The first season was complex, heartfelt, smart and – despite it being about the well-worn concept of time-travel, felt both original and familiar. It took the concept seriously and looked at the explosive and the emotional questions raised about rewinding the world from tragedy – literally time and time again. It took us not just through the end of the world, but intimate grief – the repeated birth and loss of a child, weighing the death of many with the death of one, the chance to correct things yet still mess them up… and also how bizarre it would be to be an everyman thrown into that chaotic mix. Paapa Essiedu’s George was a laconic lead, as befuddled as the rest of us at the start and yet driven to make certain choices we couldn’t really blame him for, despite the eventual cost. You had to pay attention to the first run as it weaved its way through rewinds and alternative outcomes but despite the ‘If we die, we just rewind‘ aspect, the stakes always felt high. It was also the kind of show that majestically paid-off what you’d already seen with new twists, explaining the many layers of story for the faithful and making you want to immediately go back to previous scenes and think ‘I see what they did there!‘ – something of a rarity in modern drama’s formula for instant gratification.  It’s this aspect that the second run cranks up and I defy anyone not to hit the pause button multiple times and exclaim ‘Wait, I’m not sure I follow who/when etc…‘  and sometimes without a clear explanatory pay-off. Season Two laughs in the face of mobius-strips and rips them to pieces in a way that delights and frustrates in equal measure – nowhere near as clean and ultimately satisfying as the original run, but still more than enough to keep you watching.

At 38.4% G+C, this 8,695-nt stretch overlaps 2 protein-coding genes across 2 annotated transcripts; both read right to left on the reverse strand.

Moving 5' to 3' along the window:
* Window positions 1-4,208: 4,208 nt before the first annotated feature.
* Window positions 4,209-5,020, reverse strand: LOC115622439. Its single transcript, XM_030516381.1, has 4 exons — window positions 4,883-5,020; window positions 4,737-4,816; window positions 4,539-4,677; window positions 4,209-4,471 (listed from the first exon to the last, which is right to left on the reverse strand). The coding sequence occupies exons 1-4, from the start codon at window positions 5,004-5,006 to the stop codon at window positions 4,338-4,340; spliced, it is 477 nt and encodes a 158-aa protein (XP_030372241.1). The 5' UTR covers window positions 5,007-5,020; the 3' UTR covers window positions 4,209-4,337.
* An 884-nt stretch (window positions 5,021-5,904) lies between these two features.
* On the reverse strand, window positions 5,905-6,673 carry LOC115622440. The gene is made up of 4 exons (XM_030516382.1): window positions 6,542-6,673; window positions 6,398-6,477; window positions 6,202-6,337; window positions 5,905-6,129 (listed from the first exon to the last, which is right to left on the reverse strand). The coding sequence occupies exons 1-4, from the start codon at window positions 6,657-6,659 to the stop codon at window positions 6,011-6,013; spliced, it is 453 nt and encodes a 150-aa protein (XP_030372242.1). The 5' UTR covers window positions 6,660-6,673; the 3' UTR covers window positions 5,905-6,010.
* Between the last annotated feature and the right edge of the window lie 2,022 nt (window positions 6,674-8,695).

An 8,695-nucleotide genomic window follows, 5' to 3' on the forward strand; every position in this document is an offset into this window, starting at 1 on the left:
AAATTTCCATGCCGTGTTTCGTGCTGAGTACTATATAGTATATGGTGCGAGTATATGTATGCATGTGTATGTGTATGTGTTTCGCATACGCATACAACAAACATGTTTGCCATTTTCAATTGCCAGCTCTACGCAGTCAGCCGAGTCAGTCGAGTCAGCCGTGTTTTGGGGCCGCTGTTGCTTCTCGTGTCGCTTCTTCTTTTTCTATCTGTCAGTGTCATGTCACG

If the first season gave us set-pieces that would have looked just as good at the multiplex – epic car-chases, explosions, European capital battles and more, then the second season dials those back just a bit. It’s clear that money is still being spent here, the European locations and earnest chases continue, but it’s being used more carefully rather than being splashed around quite as overtly. The set-pieces, when they come, are great, but feel more like the glory days of Spooks (MI:6 if you were in the US) on steroids rather than Mission Impossible on cruise control. Instead, it’s intense 3D chess, 4D espionage and 5D Scrabble combined as the main players try to work out not just what’s going on, but if they can even trust themselves. This time it’s not just a case of ‘Be Kind, Rewind‘, but a story that takes place over a decade. Instead of having a July-to-July ‘Code Black’ jump-back, we have the element of a rogue group who’ve built a more comprehensive time-machine and now it becomes both groups trying to stay ahead/behind the other, with the sake of the universe in play. It’s initially disappointing to find the clinical ‘button-press reverse’ somewhat replaced by a device that brings memories of Jean-Claude Van Damme’s Time-Cop (unlikely to be a coincidence), but it’s a maguffin that doesn’t get in the way of the main plot and the people with whom we’re invested.